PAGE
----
With all the attention on church members being fined for attending drive-up services where they remain in their cars, a Syracuse mosque is still open for daily prayers.
Not only are there no law enforcement raids, as seen in other parts of the country in response to drive-up church services, the media is even highlighting that the Mosque of Jesus, Son of Mary remains open in an attempt to “keep the faith.”
Granted, the mosque did go to great lengths to limit any exposure to the coronavirus, and attendance is sparse, as seen in a video from Syracuse.com.
At the same time, New York remains the epicenter of the COVID-19 pandemic, with 134,436 confirmed cases of the Wuhan coronavirus and over 10,000 deaths, according to the World Health Organization.
An asbestos abatement expert who worships at the mosque, Irfan Elahi, created what is being called a “clean room,” according to the news outlet.
More from Syracuse.com:
He used his skills to create a prayer room covered in plastic with special ventilation that allows daily prayers to continue in the 116-year-old former church, as the holy month of Ramadan nears.
The room is lined with plastic, and two machines siphon air out of the room to create negative pressure. Air in the room is recycled every four minutes. Elahi used the materials and expertise from his day job to create what he called a “clean room.”
The article said that 10 worshipers in masks are allowed in at a time, noting that they “stand far apart from each other.”
However, as seen in the video above, worshipers are less than 6 ft. apart, which is the distance recommended by officials.
Interestingly, while Syracuse.com reported that normal Friday prayers were canceled due to the COVID-19 outbreak, the article was less certain about Ramadan gatherings, reporting that these services are “likely” to be canceled.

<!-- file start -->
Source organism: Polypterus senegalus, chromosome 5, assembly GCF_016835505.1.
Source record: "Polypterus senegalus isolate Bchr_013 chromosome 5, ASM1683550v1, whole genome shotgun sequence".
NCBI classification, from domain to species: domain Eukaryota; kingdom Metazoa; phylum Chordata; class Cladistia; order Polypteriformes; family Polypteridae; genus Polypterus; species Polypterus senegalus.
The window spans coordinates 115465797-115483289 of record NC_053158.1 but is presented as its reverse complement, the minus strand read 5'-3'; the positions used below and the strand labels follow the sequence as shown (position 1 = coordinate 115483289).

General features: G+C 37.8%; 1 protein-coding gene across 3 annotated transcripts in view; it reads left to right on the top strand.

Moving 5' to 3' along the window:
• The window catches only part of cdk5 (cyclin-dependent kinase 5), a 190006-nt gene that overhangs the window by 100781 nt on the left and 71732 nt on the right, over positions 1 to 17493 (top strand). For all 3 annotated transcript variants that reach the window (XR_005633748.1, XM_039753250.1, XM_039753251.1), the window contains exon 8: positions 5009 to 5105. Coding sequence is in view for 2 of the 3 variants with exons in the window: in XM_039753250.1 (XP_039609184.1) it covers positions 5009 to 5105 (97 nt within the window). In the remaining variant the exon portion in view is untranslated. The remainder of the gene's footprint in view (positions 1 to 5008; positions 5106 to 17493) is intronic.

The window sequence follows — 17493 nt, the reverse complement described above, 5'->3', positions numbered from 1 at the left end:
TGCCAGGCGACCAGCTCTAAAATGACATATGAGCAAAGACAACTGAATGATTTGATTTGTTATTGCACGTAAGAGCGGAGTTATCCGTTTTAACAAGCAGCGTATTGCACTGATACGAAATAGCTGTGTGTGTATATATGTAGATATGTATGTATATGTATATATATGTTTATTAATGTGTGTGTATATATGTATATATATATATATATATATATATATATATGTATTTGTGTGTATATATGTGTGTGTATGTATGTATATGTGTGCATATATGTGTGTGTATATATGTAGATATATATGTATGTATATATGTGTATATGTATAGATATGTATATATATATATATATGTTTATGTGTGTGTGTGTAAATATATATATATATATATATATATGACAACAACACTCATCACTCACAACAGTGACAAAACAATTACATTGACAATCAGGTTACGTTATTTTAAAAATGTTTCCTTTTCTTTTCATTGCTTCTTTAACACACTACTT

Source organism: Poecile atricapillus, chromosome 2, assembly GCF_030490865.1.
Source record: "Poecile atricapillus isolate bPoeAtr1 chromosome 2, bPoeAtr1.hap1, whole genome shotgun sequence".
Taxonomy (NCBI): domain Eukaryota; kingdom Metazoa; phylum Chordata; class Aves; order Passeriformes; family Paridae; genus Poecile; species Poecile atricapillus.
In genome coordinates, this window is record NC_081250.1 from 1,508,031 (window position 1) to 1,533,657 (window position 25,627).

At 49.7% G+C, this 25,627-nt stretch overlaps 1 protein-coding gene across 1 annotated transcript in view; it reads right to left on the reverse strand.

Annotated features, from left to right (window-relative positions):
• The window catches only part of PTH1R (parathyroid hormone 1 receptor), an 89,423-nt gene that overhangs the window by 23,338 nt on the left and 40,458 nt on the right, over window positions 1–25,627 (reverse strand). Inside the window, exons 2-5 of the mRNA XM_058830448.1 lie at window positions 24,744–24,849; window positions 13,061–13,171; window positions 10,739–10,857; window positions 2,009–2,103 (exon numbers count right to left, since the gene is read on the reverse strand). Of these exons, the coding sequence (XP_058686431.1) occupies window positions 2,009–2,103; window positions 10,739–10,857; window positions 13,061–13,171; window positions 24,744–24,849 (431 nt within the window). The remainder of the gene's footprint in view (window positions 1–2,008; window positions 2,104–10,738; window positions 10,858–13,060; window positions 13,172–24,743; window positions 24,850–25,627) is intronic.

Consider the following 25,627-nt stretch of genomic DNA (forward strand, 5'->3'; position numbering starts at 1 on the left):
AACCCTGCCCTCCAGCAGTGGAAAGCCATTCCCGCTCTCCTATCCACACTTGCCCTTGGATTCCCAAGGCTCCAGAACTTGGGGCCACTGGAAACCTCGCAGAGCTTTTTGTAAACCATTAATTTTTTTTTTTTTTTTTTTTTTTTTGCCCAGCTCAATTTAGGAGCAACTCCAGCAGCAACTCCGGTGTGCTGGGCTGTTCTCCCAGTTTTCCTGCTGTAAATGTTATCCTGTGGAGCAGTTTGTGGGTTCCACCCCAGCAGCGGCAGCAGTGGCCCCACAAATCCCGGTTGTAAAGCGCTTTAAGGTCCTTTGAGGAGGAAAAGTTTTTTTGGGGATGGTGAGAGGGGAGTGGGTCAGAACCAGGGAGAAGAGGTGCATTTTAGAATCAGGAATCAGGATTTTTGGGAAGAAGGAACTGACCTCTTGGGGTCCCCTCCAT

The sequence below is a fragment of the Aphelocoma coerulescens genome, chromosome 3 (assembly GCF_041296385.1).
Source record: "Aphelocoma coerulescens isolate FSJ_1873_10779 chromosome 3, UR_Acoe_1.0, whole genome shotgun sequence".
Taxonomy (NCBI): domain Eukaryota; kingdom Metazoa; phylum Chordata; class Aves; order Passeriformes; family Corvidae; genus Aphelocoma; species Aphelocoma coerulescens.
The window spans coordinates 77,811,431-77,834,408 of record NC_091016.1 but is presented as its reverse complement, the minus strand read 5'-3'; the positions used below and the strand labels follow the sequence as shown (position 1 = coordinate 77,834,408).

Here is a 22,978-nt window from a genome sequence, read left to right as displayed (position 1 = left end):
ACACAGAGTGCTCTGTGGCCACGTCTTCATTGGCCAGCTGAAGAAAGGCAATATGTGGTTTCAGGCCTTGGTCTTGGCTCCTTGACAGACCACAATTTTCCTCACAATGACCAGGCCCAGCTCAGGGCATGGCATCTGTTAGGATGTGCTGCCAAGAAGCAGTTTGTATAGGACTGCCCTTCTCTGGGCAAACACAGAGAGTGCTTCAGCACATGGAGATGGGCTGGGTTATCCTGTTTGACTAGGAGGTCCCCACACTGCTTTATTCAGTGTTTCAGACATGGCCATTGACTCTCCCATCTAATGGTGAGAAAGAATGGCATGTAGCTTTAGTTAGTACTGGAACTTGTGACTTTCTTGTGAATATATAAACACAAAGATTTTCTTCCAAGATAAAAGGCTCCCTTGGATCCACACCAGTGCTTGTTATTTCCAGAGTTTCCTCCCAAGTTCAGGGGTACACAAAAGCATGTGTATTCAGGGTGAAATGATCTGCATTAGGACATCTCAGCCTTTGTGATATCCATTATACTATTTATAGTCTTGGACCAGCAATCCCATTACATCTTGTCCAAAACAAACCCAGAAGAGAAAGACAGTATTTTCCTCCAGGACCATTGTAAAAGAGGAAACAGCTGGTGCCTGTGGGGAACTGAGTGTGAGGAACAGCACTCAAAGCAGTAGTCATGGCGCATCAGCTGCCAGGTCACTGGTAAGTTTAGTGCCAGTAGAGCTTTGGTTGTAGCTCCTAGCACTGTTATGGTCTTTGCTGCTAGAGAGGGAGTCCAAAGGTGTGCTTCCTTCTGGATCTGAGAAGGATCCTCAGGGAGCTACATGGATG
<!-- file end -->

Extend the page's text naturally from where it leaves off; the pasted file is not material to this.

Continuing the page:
Temple Baptist Church in Greenville, Miss., was just one of a number of churches that tried to hold drive-up service, only to have local police give $500 tickets to those who failed to disperse when asked.
And a pastor in Tampa, Fla., was arrested for continuing to hold services, even though the River at Tampa Bay Church also took extra measures to keep parishioners safe.
Pastor Rodney Howard-Browne dared to declare that the House of God is an essential service.
“We feel that it is very important, at this time, that we keep our doors open for anyone who needs prayer or ministry and to make ourselves available to minister hope and healing and comfort to them,” the church said in a statement.
“We are the Body of Christ and the Church of the Lord Jesus Christ. We believe God‘s Word to us, which says to trust Him and to not be fearful but to have faith in Him.”
The pastor would eventually relent to the heavy hand of local authorities.
Christians have been forced to turn to the courts to practice their faith, with at least three lawsuits being filed last week — one in California, one in Kentucky and another in Mississippi from Temple Baptist — with many more reportedly on the way.
The Justice Department intervened in a dispute between Temple Baptist Church and the city of Greenville, siding with the church.
“Religious institutions must not be singled out for special burdens,” Attorney General William Barr said.
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